What I stated above applies to genuine emergency vehicles. There is generally even less leniency with POV's. Irecommend that every emergency worker, paid, call or volunteer, attend an EVOC (Emergency Vehicle Operators Course). It may open a few eyes. The warning devices really don't gain you much time, and worse yet, if you are involved in an accident, you become part of the problem instead of part of the solution.

    In this day and age of stressing safety and wanting everybody to come home safe from every call, let's not misappropriate our priorities,
    Lead by example...
    Safety first...
    Always

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    Talking Re: SafetyOff33

    SafetyOff33 makes some good points, and I'd like to add some of my own. I'm not disagreeing with him, just making a different point of view.

    Most departments in my experiance have a clause preventing responders from responding directly to the scene, unless it directly near their place of presence when the tones drop, or they come across it on the way to the station (IE, driving down the road and you come upon a MVC).

    In places that do allow POV response directly to scene, you see two things happening. One, the department is extremely rural, and the time factor would just be horrid if everyone went to the station first, and then to the scene. Plus, how long do you wait for someone to show up before rolling the apparatus? You could be sitting around for ten minutes in some places waiting for the fourth person to ride that rig. Secondly, you see strict policies (usually) in place that require POVs be parked away from the scene, typically on one side of the road. Recently, I was on a call where we had a boy fall through the ice. My department responded POV, because except for the rescue squad, all of our ice rescue gear is kept POV. We had nine personal vehicle on a backcountry road, not counting the two deputies, rescue squad, and the two ALS rigs. It was a little congested, but we did fine, because we all parked in a nice row, on the side of the road, almost into the ditch. Last guy in line left his lights on, and it was very orderly and safe.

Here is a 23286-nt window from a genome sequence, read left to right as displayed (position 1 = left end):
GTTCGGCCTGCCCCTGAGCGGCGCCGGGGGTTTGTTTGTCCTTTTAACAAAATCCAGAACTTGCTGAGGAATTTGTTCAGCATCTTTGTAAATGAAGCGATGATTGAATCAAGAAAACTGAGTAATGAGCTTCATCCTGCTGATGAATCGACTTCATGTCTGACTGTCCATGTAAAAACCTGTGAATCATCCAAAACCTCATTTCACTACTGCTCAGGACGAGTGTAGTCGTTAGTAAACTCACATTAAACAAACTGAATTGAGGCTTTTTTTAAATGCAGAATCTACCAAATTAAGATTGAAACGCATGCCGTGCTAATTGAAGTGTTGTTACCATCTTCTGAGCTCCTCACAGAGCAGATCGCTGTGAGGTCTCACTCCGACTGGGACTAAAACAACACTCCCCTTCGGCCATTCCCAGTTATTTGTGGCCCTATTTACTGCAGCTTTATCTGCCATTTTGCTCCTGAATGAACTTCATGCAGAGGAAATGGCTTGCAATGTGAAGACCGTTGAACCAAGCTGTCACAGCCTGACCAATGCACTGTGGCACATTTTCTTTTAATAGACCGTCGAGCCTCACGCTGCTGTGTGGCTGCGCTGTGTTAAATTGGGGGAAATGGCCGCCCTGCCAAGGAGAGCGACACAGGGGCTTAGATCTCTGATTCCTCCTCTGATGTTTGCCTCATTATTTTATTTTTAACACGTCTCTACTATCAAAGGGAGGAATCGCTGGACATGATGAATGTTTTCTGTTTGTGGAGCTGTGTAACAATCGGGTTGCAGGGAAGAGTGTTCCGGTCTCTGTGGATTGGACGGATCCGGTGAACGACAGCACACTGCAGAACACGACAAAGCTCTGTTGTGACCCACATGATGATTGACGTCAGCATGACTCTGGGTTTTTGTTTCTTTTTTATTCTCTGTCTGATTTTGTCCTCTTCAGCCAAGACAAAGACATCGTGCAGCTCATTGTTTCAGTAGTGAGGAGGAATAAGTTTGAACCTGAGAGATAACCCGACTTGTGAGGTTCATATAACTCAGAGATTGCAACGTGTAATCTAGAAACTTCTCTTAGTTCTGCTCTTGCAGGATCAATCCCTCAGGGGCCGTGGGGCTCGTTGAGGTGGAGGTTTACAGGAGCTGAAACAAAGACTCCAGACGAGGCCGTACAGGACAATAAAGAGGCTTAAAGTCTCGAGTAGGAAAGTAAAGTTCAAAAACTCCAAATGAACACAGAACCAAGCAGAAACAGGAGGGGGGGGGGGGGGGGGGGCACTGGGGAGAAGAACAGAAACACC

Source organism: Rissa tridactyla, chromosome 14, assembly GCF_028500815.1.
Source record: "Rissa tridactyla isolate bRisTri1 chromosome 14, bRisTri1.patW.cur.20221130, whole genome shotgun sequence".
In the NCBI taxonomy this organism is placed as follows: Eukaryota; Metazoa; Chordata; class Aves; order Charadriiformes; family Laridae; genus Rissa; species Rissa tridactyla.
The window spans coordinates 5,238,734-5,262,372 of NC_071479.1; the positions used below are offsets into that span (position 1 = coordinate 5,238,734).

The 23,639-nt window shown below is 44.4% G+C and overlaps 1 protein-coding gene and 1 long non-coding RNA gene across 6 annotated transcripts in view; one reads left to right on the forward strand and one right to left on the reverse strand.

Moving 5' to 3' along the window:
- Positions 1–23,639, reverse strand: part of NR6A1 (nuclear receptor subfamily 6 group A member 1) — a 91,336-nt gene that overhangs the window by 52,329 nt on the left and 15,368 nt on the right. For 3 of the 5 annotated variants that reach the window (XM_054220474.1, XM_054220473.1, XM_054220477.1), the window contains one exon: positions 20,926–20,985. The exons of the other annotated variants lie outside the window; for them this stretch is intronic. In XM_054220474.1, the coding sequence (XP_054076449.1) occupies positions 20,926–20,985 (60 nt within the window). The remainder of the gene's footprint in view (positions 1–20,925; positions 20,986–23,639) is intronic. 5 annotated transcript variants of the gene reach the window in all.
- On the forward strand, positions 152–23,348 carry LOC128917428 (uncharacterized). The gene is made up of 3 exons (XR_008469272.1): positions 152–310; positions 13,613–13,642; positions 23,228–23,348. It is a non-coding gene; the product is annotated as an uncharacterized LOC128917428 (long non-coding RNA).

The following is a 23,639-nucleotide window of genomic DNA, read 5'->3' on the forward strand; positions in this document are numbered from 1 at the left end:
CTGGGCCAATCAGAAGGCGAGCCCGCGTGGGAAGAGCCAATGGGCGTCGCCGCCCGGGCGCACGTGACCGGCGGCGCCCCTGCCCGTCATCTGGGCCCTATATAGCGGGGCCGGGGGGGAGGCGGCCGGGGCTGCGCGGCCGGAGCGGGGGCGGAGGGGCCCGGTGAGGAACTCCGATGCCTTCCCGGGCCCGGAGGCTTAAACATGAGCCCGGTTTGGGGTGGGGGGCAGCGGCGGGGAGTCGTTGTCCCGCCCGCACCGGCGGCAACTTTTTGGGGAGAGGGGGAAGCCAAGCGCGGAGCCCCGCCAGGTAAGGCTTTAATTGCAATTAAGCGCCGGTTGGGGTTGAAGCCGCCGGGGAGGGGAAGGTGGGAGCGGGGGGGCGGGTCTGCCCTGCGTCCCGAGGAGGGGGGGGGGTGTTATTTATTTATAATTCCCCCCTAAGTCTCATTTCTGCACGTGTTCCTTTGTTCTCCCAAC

On the flip side, I was in the back country of Nebraska once (don't ask..), and I saw a department respond POV and they were -all- over the place. I kid you not. Some of them pulled into the driveway of the burning house!

    I'm lucky, as I'm part of an extremely responsible and mature organization. Everyone knows that our POV lights are a priviledge, and if used correctly, they can help us save a life or three, but if misused, can do quite the opposite.

    In every single US State, Emergency Vehicles are required to follow some level of due regard. Some have strict laws that say you can go X over the speed limit, while others practically say "Don't get caught". Regardless of what state you're in, what vehicle you drive, what color your pretty lights are, they don't mean squat if you hit, or get hit by someone. Lawsuits abound these days against EV operators.

    Be a part of the solution, not the problem!

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    IN NY we run blue lights and they are just courtesy lights. Our cheifs have red. Not gonna write much, same as alot in here.